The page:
Desktop Java

JavaFX in the browser

Screenshot JavaFX in the browser
Screenshot JavaFX in the browser
Lately Carl Dea and I have started a new project to bring JavaFX 8 into the browser. Today I want to introduce the first two proof-of-concepts that we created to see if this idea is feasible at all.
For the impatient, here are the links to the PoCs. But be warned, startup time is horrible at this point. It can easily take 1-2 minutes until the JavaFX application starts.

Both proof-of-concepts show a number of rectangles and circles in different colors. Implementing these shapes gave us a rough understanding of the underlying technology and we gained a first impression of the expected complexity and effort. The proof-of-concepts also include a circle moving back and forth. While this animation is anything but spectacular, it gives us an upper bound of the expected performance. If we are not able to show this simple animation with acceptable performance, we do not need to waste time on more complex animations.

The proof-of-concepts use Doppio at the core, which is just an astonishing project. Doppio is a JVM implemented in JavaScript running in the browser. Which once again proves the coders version of Rule 34: “If you can think of it, there is an implementation in JavaScript…”

To be honest, I was very skeptical of this approach. How good can the performance of such a JVM be? On the other hand, JavaScript became amazingly fast in recent years and as Hendrik Ebbers jokingly pointed out recently, these days nothing gets more aggressively optimized than JavaScript. It was worth a try. As you can see in the PoCs (which hopefully started by now), especially in the second one, runtime performance is surprisingly good. Consider once again what you are looking at: This is a standard JavaFX application compiled into byte code, which is interpreted (AFAIK Doppio does not do JIT so far) in a JVM implemented in JavaScript. And the JavaFX runtime that is used is almost identical to the standard implementation.

Doppio supports Java 6 only, but the JavaFX runtime is based on Java 8. The Doppio team is working hard to support Java 8, but as of now we have to bridge the gap somehow. We decided to use RetroLambda, mainly because the JavaFX port for Android already uses it. It is an extremely useful tool, which takes Java 8-compliant byte code and migrates it to Java 7 or even Java 6 byte code. So far it worked flawless for us, only default methods are not supported yet. I am not sure, if it is production ready, but if you were stuck with Java 6 or Java 7, would like to use Java 8 features, and you have extensive testing in place, it is worth checking out.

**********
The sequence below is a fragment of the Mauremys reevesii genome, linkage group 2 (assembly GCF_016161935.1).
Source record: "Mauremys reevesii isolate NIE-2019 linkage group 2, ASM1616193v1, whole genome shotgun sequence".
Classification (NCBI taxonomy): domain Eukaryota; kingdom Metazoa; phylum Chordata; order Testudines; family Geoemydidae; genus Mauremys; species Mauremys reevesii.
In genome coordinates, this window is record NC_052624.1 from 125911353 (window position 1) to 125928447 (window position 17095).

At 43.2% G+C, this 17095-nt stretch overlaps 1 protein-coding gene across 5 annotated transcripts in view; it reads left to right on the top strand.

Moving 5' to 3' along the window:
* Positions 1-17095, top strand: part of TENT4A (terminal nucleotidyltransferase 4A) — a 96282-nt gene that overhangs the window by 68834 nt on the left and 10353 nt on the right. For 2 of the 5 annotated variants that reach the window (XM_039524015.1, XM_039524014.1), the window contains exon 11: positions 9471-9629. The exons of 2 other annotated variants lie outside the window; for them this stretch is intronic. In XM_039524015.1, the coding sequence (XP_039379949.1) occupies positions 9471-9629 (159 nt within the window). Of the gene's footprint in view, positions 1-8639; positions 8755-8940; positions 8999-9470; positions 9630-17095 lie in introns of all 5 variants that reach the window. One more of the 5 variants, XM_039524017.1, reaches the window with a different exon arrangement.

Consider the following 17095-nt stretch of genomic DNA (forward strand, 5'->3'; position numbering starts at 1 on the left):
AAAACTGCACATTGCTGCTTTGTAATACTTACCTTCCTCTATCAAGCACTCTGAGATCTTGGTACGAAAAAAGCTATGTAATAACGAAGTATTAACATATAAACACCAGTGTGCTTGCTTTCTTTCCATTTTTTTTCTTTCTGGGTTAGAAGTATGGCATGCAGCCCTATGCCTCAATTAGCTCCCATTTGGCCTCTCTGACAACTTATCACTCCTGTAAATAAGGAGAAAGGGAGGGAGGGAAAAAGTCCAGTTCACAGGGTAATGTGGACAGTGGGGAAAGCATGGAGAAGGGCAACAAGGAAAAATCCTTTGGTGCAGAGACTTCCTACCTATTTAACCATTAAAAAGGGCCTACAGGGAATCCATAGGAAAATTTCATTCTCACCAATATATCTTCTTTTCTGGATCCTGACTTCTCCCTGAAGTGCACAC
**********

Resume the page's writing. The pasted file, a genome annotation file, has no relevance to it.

The proof-of-concepts use different approaches to render the JavaFX Scene on the screen. The first PoC uses the software renderer. It is part of the JavaFX runtime and, as the name suggests, almost everything to render a scene is done in Java. The result is an array of bytes, which we must copy to the screen. The custom renderer on the other hand tries to use as much of the HTML canvas API as possible, i.e. to render a circle, the custom renderer uses the method arc(). Usually the second approach is much faster, because it can take advantage of optimizations that are part of the platform. But it also means that the implementation will be limited by the possibilities of the platform. For example advanced features with video (e.g. rotation and overlays) and a number of effects are often not supported.

The next steps are at least two more prototypes and then we will decide which route to follow. And we need to fix the startup time. Stay tuned!

Reference: JavaFX in the browser from our JCG partner Michael Heinrichs at the Mike’s Blog blog.

Michael Heinrichs

Java, Android, JavaFX developer. Interested in agile management and public speaking. Loves his family and cooking.
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8 years ago

I have again looked up this old mail. I find the last lines interesting
What about a port of monocle to webgl?

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